California Just Passed Common-Sense Criminal Justice Reforms. Really.

For right-of-center Americans, California’s ultra-liberal policies often serve as a prime example of what not to do. 

Whether it’s “pro-worker” gig economy legislation that ends up badly hurting freelancers or harmful high taxes that push wealth out of the state, the state offers Republican critics a constant stream of Democratic policies to attack and campaign against. Yet on the issue of criminal justice reform, California is leading the way on policy in a manner that conservatives may support, at least in part.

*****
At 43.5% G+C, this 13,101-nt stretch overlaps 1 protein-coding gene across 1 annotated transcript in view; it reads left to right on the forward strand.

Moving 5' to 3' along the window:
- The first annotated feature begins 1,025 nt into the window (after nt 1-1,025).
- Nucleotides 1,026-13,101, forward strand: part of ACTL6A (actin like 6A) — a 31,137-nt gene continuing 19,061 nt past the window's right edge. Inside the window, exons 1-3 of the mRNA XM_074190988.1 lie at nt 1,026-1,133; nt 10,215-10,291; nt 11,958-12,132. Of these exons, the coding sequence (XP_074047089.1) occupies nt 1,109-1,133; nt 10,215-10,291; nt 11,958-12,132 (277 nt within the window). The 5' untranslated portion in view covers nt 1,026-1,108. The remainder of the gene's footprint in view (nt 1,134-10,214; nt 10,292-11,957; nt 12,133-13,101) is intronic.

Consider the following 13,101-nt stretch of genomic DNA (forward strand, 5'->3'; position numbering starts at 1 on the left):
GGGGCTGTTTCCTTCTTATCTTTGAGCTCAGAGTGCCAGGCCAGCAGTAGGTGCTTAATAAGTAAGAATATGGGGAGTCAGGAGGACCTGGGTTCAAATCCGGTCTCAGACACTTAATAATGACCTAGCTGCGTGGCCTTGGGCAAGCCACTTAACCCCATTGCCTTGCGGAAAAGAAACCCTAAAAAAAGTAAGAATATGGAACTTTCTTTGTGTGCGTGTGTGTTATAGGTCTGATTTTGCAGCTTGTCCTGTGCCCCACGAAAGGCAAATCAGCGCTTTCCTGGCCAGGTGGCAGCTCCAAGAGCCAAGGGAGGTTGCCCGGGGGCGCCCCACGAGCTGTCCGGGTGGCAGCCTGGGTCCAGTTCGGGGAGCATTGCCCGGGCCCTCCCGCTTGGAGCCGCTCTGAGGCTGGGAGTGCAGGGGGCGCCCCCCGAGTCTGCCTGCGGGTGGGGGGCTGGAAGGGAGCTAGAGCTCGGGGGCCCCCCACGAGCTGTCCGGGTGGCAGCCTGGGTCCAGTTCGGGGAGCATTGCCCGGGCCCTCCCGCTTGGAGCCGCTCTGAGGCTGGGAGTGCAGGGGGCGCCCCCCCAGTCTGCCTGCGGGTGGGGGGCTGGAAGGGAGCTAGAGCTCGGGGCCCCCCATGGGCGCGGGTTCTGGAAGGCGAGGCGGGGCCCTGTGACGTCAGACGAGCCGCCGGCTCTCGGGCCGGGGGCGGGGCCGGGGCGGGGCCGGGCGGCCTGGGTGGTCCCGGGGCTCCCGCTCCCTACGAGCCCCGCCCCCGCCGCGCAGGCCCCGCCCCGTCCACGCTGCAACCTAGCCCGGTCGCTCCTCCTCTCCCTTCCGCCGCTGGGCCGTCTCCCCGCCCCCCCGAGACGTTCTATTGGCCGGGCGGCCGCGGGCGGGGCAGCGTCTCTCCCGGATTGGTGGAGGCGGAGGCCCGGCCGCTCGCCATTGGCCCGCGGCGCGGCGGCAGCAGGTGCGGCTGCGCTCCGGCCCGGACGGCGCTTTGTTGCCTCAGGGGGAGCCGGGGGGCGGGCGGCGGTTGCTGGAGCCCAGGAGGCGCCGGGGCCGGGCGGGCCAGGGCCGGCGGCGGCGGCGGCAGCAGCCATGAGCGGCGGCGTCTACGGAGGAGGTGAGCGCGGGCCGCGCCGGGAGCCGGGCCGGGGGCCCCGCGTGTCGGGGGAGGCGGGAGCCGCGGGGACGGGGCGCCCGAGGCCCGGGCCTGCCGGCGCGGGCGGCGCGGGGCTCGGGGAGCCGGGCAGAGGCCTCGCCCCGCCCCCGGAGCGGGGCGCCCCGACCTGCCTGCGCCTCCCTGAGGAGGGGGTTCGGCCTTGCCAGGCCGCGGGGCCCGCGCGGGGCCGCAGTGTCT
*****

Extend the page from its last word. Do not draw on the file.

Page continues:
On September 30, Gov. Gavin Newsom signed a suite of criminal justice bills to address probation reform and juvenile justice reform, two issues where the governor may actually win some conservative applause.

AB 1950 attempts to reform the state’s probation system. Critics said that the existing probation process had trapped hundreds of thousands of Californians in a costly system in which they could be sent back to jail for minor technical mistakes and had to walk on eggshells for three to five years.

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